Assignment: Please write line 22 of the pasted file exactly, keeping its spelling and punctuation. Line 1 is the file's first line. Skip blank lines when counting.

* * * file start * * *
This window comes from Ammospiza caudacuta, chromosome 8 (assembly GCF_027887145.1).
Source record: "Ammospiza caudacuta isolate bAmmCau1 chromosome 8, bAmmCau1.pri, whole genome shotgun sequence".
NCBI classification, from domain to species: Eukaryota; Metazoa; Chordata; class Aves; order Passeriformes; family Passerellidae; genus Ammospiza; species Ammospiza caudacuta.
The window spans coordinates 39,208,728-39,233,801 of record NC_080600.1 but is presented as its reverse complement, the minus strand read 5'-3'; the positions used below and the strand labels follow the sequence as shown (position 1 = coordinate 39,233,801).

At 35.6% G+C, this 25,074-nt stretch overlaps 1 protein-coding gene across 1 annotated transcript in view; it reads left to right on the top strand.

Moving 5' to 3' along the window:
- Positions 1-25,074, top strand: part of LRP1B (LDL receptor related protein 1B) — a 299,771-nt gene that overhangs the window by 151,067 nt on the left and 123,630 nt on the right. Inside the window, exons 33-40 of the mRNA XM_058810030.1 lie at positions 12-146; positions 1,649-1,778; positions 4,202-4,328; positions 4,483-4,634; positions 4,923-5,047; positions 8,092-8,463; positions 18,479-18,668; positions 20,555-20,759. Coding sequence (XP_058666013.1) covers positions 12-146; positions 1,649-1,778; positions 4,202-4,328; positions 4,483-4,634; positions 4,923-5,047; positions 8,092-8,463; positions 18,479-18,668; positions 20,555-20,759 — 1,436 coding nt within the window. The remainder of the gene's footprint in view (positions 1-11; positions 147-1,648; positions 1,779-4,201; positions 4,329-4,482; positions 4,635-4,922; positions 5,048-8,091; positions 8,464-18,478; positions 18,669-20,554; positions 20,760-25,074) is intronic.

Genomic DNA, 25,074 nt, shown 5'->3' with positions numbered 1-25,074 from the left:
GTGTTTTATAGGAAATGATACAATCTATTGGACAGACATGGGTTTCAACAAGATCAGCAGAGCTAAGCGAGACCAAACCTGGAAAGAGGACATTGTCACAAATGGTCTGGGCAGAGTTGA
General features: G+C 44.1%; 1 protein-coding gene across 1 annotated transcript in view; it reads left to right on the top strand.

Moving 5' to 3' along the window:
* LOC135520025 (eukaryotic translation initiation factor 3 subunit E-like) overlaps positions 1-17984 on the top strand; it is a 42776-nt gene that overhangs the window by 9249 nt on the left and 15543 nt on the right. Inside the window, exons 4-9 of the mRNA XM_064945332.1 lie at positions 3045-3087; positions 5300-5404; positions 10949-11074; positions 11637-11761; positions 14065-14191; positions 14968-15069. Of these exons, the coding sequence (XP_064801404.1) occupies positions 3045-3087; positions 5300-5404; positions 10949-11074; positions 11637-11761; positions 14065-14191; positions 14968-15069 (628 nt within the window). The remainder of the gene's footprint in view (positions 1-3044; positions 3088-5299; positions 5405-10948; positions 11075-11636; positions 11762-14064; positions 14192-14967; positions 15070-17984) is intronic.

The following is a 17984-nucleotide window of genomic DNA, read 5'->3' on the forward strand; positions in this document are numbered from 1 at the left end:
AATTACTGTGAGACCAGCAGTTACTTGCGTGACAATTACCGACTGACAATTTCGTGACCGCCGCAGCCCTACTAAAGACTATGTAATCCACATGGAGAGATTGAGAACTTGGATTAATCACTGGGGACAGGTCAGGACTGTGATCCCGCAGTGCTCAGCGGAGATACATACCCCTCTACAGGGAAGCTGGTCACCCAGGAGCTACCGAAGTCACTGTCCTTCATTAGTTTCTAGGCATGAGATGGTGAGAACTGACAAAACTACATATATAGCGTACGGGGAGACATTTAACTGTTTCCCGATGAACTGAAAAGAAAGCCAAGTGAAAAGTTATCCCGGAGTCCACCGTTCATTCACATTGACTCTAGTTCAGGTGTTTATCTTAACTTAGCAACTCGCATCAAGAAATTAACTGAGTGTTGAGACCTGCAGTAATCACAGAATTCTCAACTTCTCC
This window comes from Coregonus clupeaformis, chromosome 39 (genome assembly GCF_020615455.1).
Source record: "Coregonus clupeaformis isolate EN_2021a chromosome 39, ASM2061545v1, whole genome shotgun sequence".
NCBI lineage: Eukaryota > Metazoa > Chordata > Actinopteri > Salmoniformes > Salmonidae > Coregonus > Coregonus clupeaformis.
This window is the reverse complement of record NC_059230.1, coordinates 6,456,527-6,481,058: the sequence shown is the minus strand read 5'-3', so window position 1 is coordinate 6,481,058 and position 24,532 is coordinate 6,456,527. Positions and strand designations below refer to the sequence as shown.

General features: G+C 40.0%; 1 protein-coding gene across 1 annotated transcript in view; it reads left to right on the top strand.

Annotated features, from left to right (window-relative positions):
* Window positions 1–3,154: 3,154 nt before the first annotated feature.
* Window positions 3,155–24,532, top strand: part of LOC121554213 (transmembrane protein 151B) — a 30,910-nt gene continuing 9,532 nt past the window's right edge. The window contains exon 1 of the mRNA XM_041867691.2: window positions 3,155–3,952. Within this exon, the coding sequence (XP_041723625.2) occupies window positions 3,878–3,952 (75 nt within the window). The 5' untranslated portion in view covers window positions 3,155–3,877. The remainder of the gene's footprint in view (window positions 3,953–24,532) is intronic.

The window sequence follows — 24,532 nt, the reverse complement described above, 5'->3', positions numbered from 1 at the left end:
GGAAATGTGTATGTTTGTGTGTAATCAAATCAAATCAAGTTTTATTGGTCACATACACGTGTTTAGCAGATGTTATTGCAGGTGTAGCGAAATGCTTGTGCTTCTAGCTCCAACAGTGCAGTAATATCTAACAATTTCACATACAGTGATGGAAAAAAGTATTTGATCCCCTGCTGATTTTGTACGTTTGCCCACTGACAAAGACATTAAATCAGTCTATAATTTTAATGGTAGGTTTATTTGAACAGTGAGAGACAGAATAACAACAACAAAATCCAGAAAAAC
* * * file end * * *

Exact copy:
* Window positions 3,155–24,532, top strand: part of LOC121554213 (transmembrane protein 151B) — a 30,910-nt gene continuing 9,532 nt past the window's right edge. The window contains exon 1 of the mRNA XM_041867691.2: window positions 3,155–3,952. Within this exon, the coding sequence (XP_041723625.2) occupies window positions 3,878–3,952 (75 nt within the window). The 5' untranslated portion in view covers window positions 3,155–3,877. The remainder of the gene's footprint in view (window positions 3,953–24,532) is intronic.